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Disitamab vedotin plus toripalimab shows promise for advanced urothelial carcinoma

Article

Disitamab vedotin is a HER2-targeted antibody-drug conjugate and toripalimab is a PD1-inhibitor.

The novel combination of the HER2-targeted antibody-drug conjugate disitamab vedotin (RC48) and the PD-1 inhibitor toripalimab demonstrated promising clinical activity with a manageable safety profile in patients with locally advanced or metastatic urothelial carcinoma, according to findings from a phase 1b/2 study presented at the 2023 ASCO Annual Meeting.1,2

The FDA previously granted disitamab vedotin (RC48) a breakthrough therapy designation for the treatment of patients with HER2-positive locally advanced or metastatic urothelial carcinoma following treatment with platinum-based chemotherapy.

The FDA previously granted disitamab vedotin (RC48) a breakthrough therapy designation for the treatment of patients with HER2-positive locally advanced or metastatic urothelial carcinoma following treatment with platinum-based chemotherapy.

At a median follow-up of 13.5 months, the confirmed investigator-assessed objective response rate (ORR) was 73.2%, including 4 complete responses and 26 partial responses among a total of 41 patients. The disease control rate was 90.2%. Among treatment-naïve patients (n = 25), the ORR was 76%. The median time to response was 1.8 months and the median duration of response was 8.2 months.

The median progression-free survival was 9.2 months overall and 9.0 months in the treatment-naïve subgroup. The median overall survival (OS) was not reached in the overall population and the 24-month OS rate was 63.2%.

"Treating locally advanced or metastatic urothelial carcinoma remains a substantial unmet clinical need. In clinical practice, we find that approximately 90% of locally advanced or metastatic urothelial carcinoma patients show HER2 expression at IHC 1+ or above. It is gratifying to showcase the updated long-term survival data at this year's ASCO Annual Meeting, highlighting the impressive efficacy of disitamab vedotin across varied HER2 or PD-L1 expression levels," professor Guo Jun, Peking University Cancer Hospital, principal investigator of the study, stated in a press release.2

At a data cutoff date of November 18, 2022, there were 41 evaluable patients in the open-label phase 1b/2 study. At baseline, the median age of these patients was 66 years (range, 42-76), 22 patients were male, and 19 patients were female. The ECOG performance status was 0 for twelve patients and 1 for twenty-nine patients. Regarding histology, 25 patients had pure urothelial carcinoma, 12 patients had other variants, and 4 patients had urothelial carcinoma with squamous differentiation. Patients had metastatic lesions in the lung (41.5%), liver (24.4%), and bone (22.0%). Twenty-five patients had not received prior systemic treatment and 16 patients had received 1 or more lines of systemic therapy.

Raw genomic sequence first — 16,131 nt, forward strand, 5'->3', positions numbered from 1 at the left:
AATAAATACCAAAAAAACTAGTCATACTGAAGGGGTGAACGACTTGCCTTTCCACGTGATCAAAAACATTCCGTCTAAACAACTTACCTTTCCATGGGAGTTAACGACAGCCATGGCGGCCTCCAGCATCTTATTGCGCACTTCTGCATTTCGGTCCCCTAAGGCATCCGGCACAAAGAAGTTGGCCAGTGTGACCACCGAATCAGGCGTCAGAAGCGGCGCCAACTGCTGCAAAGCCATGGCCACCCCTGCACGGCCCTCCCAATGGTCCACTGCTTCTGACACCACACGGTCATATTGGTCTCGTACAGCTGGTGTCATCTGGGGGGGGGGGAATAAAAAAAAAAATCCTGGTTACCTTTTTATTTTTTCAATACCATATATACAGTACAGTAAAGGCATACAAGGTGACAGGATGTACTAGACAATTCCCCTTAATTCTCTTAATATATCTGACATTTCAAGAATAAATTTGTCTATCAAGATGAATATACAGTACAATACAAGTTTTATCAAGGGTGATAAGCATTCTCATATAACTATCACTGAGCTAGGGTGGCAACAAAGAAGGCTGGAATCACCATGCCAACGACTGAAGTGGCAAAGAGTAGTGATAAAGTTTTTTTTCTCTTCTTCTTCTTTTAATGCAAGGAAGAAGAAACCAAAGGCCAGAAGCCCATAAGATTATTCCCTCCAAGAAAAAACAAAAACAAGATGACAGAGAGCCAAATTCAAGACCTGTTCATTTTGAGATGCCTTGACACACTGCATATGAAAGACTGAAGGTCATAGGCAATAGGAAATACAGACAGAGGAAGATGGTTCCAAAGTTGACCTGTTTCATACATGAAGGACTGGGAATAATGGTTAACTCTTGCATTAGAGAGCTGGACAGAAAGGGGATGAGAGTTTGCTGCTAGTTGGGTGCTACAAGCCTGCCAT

Patients were treated with disitamab vedotin at 1.5 mg/kg or 2 mg/kg (recommended phase 2 dose) plus 3 mg/kg of toripalimab every 2 weeks.

The breakdown of HER2 and PD-L1 expression by population size and ORR was as follows:

  • HER2 IHC (2+/3+), PD-L1 (+): 8 patients; 75% ORR
  • HER2 IHC (2+/3+), PD-L1 (-): 16 patients; 87.5% ORR
  • HER2 IHC (1+), PD-L1 (+): 4 patients; 50.0% ORR
  • HER2 IHC (1+), PD-L1 (-): 10 patients; 70% ORR
  • HER2 IHC (0), PD-L1 (+): 1 patient; 0% ORR
  • HER2 IHC (0), PD-L1 (-): 2 patients; 50% ORR

Regarding safety, treatment-related adverse events (TRAEs) across all grades occurring in at least half of the patients included AST increase (68.3%), ALT increase (63.4%), peripheral sensory neuropathy (61.0%), asthenia (61.0%), GGT increase (56.1%), hypertriglyceridemia (53.7%), and appetite decrease (51.2%). Fifteen patients overall experienced at least 1 grade ≥3 TRAE. Grade ≥3 TRAEs occurring in at least 3 patients included GGT increase (n = 5), asthenia (n = 4), ALT increase (n = 3), and hypertriglyceridemia (n = 3).

The FDA previously granted disitamab vedotin (RC48) a breakthrough therapy designation for the treatment of patients with HER2-positive locally advanced or metastatic urothelial carcinoma following treatment with platinum-based chemotherapy. The designation is intended to expedite the development and review of disitamab vedotin in this setting.3

"We're thrilled to share updates on disitamab vedotin research at the 2023 ASCO Annual Meeting. The study further underscores the potential of disitamab vedotin, in combination with PD-1 inhibitors, for treating urothelial carcinoma. Currently, we are conducting a prospective phase III study (NCT04264936.) to investigate the safety and efficacy of this combination therapy. The encouraging outcomes seen so far suggest a promising avenue for exploring disitamab vedotin across different indications," Fang Jianmin, CEO and chief scientific officer of RemeGen, the developer of disitamab vedotin, stated in a press release.2

References

1. Sheng X, Zhou L, Yang K, et al. Disitamab vedotin, a novel humanized anti-HER2 antibody-drug conjugate (ADC), combined with toripalimab in patients with locally advanced or metastatic urothelial carcinoma: An open-label phase 1b/2 study. J Clin Oncol 41, 2023 (suppl 16; abstr 4566). doi: 10.1200/JCO.2023.41.16_suppl.4566

2. ASCO 2023: RemeGen Exhibits Promising Results of Disitamab Vedotin in Bladder Cancer. Published online June 5, 2023. https://tinyurl.com/yc7mbews

3. RemeGen Announces US FDA Has Granted Breakthrough Therapy Designation for Disitamab Vedotin (RC48) in Urothelial Cancer. Posted online September 25, 2020. https://bit.ly/3n6jbYz.

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